There is a lot of information out there regarding how to workout in the right manner, but not all of it is correct, and some of it is even counterproductive. Therefore, you would do well to familiarize yourself with the many workout myths which are out there if you are to meet your fitness goals efficiently. It could be that what you are doing is great, but with a few tweaks you could be getting more results for the work that you are putting in.
Myth 1: Calorie Output On Exercise Equipment Is Accurate
A lot of people pay significant attention to the calorie outputs of exercise equipment such as treadmills and exercise bikes. However, such readings cannot possibly be correct. For example, the machines know nothing about your weight, size and gender yet still are able to calculate how much calories you are burning – this is not logical. In order to calculate the rate at which a person burns calories such information must be known. For example, both genders do not burn calories at the same rate, so the calorie output indicated should be different for a man and that of a woman. An expert from CNN suggests that calorie counters on exercise equipment are unreliable:
“It doesn’t mean anything,” said Mark Macdonald, personal trainer and author of “Body Confidence” about the calorie numbers spit out by the cardio machine. Some machines don’t even ask for your weight or sex.
Therefore, take little notice of what the calorie output on your exercise equipment is, and come up with your own calculations that take into account all of the required information.
Myth 2: Cardio Exercises Have To Come First
Most people believe that to start off a good workout session you need to hit the treadmills or exercise bikes in order to get a good amount of cardio in first. However, that is not the best way to start a workout. What you need to do first before doing any cardio is to do some strength training by lifting weights, doing press ups and so on.
Strength training will increase cortisol and testosterone levels for the workout session which will make it easier to train, whereas if you begin with cardio first then you will experience a decrease in glycogen levels which isn’t good for your workout as it could lead to a decrease in your performance levels.
Myth 3: Static Stretching Pre-Workout Is Required
You will undoubtedly have heard by now that you must stretch before and after every workout session. If you have taken part in any fitness sessions with a personal trainer, or attended any sports training where there is a coach then you may have been told to stretch before doing anything else. However, as Men’s Fitness suggests, static stretching pre-workout could be to your disadvantage:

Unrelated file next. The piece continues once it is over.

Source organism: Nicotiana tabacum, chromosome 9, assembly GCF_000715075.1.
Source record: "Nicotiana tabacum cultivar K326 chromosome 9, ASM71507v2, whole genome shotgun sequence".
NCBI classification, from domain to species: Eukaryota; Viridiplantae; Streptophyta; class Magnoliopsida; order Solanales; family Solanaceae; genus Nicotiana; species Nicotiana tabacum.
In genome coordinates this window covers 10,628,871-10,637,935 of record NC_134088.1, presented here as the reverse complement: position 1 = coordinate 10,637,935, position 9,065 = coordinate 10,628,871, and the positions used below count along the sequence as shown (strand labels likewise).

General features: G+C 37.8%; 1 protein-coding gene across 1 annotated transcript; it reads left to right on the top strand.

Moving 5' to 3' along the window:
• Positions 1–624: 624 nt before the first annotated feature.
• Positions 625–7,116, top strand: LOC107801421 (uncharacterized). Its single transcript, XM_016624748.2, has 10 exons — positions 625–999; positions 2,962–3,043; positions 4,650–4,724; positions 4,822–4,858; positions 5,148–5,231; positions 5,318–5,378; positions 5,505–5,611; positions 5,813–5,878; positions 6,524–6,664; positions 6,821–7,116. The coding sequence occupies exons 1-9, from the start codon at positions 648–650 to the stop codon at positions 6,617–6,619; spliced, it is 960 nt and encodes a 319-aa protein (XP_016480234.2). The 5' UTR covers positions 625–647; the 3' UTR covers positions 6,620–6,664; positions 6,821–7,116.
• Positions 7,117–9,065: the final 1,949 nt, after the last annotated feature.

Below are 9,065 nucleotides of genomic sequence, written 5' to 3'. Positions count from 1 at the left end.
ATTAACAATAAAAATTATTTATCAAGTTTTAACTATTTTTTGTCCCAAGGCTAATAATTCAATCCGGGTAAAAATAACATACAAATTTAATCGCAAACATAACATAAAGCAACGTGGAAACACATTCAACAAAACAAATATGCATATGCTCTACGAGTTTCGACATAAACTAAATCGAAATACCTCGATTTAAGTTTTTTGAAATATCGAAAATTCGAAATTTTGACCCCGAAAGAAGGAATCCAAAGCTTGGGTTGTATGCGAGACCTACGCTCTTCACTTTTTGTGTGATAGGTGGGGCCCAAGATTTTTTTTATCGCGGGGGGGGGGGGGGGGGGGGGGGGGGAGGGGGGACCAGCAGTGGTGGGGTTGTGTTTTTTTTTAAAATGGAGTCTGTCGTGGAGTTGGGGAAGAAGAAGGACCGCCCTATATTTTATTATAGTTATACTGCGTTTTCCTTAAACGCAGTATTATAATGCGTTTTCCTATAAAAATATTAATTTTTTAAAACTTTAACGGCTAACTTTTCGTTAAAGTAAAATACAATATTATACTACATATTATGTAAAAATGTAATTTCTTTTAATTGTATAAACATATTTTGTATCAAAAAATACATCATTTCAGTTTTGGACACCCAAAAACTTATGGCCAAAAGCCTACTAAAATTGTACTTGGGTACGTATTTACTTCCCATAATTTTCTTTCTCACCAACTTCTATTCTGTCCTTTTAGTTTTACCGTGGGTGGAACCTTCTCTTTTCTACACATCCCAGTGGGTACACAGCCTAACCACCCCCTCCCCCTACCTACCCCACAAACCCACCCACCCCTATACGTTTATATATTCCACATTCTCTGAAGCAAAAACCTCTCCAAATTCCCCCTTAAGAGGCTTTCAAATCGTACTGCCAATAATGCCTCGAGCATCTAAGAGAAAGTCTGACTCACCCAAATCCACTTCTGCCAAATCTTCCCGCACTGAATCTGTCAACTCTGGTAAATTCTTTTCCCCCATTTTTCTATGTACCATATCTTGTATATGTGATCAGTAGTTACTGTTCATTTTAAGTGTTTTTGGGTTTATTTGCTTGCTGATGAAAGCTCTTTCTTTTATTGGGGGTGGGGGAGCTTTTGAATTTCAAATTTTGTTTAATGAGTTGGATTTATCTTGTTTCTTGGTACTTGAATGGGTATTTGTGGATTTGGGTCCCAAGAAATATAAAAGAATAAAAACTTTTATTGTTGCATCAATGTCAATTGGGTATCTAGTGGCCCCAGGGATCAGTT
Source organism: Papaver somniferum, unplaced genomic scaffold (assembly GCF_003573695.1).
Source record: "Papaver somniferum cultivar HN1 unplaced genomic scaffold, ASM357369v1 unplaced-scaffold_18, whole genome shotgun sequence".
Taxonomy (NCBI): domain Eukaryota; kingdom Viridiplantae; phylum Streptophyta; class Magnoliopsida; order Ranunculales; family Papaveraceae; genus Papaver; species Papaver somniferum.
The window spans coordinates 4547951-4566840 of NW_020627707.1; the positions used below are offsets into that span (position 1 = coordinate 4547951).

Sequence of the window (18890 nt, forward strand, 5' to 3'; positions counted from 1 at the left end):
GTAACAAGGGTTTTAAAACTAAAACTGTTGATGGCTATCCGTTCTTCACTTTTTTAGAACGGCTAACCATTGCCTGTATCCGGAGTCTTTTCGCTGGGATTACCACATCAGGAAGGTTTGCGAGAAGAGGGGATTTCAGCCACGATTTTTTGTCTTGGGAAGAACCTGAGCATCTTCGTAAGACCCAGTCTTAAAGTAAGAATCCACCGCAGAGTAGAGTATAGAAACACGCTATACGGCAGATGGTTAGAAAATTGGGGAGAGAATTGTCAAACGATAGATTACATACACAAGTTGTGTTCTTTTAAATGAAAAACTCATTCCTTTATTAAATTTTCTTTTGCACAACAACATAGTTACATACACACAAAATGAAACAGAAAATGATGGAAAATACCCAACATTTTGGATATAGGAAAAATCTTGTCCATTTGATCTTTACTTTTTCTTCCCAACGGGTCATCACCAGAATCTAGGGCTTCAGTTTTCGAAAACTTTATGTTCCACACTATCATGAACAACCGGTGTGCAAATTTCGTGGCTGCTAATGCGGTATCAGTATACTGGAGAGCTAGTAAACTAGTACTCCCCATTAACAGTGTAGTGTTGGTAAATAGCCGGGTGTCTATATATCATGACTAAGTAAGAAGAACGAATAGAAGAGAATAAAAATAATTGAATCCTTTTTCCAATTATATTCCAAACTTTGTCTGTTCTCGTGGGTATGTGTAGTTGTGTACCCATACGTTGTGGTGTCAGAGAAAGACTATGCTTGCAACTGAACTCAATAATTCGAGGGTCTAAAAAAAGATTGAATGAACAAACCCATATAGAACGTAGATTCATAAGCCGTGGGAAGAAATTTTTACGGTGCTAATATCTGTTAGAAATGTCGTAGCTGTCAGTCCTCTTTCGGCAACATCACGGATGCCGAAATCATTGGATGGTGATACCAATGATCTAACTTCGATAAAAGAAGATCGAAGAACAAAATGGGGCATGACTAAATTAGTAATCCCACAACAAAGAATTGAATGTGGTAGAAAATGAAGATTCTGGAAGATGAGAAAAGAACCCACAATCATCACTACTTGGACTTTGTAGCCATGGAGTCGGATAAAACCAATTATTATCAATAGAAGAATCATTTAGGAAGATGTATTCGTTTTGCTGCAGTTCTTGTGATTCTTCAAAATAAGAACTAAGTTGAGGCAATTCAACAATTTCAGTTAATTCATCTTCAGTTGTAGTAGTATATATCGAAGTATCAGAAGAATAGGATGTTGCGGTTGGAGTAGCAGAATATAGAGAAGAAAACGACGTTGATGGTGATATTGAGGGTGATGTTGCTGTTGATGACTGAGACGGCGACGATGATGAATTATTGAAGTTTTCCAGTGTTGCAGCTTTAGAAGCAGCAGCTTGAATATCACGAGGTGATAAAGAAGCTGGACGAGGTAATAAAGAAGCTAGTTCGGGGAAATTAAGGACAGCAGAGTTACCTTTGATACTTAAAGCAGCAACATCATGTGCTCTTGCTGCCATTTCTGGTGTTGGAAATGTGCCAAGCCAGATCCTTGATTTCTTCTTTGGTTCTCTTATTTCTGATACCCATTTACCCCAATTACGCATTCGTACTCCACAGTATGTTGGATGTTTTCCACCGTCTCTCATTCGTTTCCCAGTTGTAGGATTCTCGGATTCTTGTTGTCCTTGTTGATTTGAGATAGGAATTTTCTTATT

In fact, “static stretching done pre-workout can reduce performance and power,” Allen says. So what’s the solution? While static stretching should still be a part of your post-workout routine, dynamic stretching should be your focus at the start of a workout.
Therefore, try to get in as much of dynamic stretching into your routine before working out, and once you have completed your workout you can rely on static stretching in order to cool down your body.
Myth 4: The More Hours At The Gym The Better
You might think logically that the more amount of effort and time you spend at the gym the quicker your success will be with regards to reaching your fitness goals. However, this is quite simply a myth because it is not the amount of time that you spend working out that is key, but instead what you do in the amount of time that you spend working out. For example, a short 30 minute session can be much more productive that a 2 hour one, if you go about it the correct way. Furthermore, if you are spending a lot of time at the gym then you might be in danger of overtraining and that could lead to impeded muscle growth, as an expert from Ask Men suggests:
If you think making the gym your second home is a great way to get results, think again. Overtraining is a surefire way to stop any muscle growth – instead of your body rebuilding its muscle tissues, it’ll continue to break it down. This means you’ll actually start to lose muscle.
If you are still interested in doing longer sessions at the gym then don’t spend the majority of your time doing strength training as such exercise should only take 20 to 30 minutes. What you can spend the majority of your time on is cardio, which can be done for a long time without resulting in a significant decrease in muscle mass.
Myth 5: All Or Nothing Mentality
A lot of people enter workout programs because they were lead to believe that they must exercise often and intensely to see any benefits as otherwise there isn’t any point. However, this just isn’t the case, you can exercise only 3 times a week at 20 to 30 minute sessions and still see great results, both health benefits and visual. The trick is that you must use your short workout sessions productively, you don’t have to be super intense, but you must have a good pace where you are pushing your body with strength exercises. An expert from IDEA Health & Fitness Association suggests that doing even a little gardening can be beneficial:
Research continues to show that any exercise is better than none. For example, regular walking or gardening for as little as an hour a week has been shown to reduce the risk of heart disease.
Therefore, if starting a workout program seems a little overwhelming for you then start off with baby steps. Do a few short sessions per week and go from there. Even though it might seem that not much will come of them, you will begin to see the positive benefits, and then moving forward to regular intense exercises will be easier. The biggest hurdle to getting fit is always starting because of how overwhelming it all seems at first.